STEM mentors HCC

26 June 2017

Opus International Consultants’ (Opus) involvement in STEM continues with pace, with an initiative with Hertfordshire County Council (HCC) helping a group of A-Level students achieve The British Science Associations’ Gold Crest Award. The work supports our overarching aim to engage young people with engineering and its wider opportunities.

HCC has introduced a ‘Whole Client Service’ (WCS) model for the delivery of its highways service.  The WCS sees the Council and the Opus Arup JV working together as a single, integrated entity.

This particular initiative has seen Tom Lambert (Assistant Bridge Engineer) and Fortunate Gumbochuma (Engineering Assistant) spend the last 6 months working as mentors with St. Albans Girls School, as part of the Engineering Education Scheme coordinated by EDT, supported by STEM and Set Point.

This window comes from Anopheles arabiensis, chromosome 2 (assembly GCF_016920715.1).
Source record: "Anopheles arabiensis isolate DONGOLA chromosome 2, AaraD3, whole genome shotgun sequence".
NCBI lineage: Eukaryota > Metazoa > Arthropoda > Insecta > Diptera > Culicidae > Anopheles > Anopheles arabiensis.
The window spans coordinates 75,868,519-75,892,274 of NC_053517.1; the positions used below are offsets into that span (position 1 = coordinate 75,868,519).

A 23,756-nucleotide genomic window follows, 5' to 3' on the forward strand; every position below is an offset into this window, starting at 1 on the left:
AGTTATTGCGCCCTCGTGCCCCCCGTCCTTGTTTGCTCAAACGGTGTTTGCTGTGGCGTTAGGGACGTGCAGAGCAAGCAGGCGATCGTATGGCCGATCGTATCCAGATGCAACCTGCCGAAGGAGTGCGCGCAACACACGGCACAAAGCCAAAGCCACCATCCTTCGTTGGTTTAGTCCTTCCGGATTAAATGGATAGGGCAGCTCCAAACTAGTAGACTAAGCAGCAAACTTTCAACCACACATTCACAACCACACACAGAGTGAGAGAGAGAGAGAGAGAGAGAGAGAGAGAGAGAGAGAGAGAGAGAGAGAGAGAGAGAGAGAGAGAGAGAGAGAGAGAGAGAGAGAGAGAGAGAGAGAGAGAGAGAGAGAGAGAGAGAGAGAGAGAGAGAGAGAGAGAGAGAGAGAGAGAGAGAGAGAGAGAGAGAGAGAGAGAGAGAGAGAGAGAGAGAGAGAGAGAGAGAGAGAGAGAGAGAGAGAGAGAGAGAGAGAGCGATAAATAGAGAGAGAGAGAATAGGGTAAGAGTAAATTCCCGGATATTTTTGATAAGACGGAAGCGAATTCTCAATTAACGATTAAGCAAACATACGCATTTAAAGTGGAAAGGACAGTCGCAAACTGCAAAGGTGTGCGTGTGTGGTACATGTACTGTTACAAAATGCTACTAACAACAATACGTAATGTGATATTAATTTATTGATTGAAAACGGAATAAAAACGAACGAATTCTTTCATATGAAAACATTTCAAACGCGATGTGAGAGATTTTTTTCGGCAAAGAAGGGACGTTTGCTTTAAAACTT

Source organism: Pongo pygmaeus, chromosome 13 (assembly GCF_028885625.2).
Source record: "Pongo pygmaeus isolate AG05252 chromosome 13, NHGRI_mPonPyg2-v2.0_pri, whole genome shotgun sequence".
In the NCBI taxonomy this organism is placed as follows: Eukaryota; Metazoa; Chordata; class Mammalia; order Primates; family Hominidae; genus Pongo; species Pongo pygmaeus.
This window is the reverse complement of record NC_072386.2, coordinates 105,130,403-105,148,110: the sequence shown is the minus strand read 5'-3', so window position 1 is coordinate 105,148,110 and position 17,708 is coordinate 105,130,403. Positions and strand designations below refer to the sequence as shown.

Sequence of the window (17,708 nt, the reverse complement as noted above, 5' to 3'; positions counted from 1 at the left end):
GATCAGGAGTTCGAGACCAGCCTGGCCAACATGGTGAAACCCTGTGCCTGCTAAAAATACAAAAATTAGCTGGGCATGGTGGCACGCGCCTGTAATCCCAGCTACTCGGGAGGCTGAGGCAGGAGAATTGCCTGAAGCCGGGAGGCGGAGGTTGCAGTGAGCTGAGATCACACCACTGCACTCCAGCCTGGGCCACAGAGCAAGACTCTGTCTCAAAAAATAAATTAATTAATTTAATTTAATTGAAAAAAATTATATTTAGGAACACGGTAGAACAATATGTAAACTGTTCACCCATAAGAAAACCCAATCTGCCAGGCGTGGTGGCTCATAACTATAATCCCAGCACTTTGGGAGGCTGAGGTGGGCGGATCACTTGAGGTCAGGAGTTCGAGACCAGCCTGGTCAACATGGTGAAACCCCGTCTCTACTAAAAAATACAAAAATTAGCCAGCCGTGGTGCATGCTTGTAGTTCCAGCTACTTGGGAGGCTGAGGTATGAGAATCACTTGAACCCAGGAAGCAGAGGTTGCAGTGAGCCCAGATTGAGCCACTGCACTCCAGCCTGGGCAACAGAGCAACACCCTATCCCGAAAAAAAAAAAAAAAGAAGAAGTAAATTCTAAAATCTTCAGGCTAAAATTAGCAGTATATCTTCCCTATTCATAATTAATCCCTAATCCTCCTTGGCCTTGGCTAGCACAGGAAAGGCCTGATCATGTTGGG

The Opus mentors were able to set the students a brief, which in this case involved regenerating the train station in Stevenage, to improve and encourage sustainable transport and reduce carbon emissions.

Receiving dedicated time and support to develop their ideas with the mentors, the students also had the chance to present their proposals to a panel of engineers at Hertfordshire County Council, ahead of their assessment day at Glaxo Smith-Kline in Ware.

The students were able to think innovatively and designed a new bus stop which included integrated GPS tracking on buses and interactive mapping, to allow passengers to plan their journeys with confidence. Wall gardens, solar roads and energy generating floor panels also featured within their designs, to create more renewable energy and improve the public’s engagement with these developing technologies.

The efforts of the students have clearly paid off, with the award which is recognised by universities across the UK, standing them in good stead as they take steps towards their future careers.

“The students have all gained vital skills through their participation in the scheme and are grateful for the opportunity to acquire some "real-world" engineering experience.” Jackie Curl, Science Teacher at St. Albans Girls' School.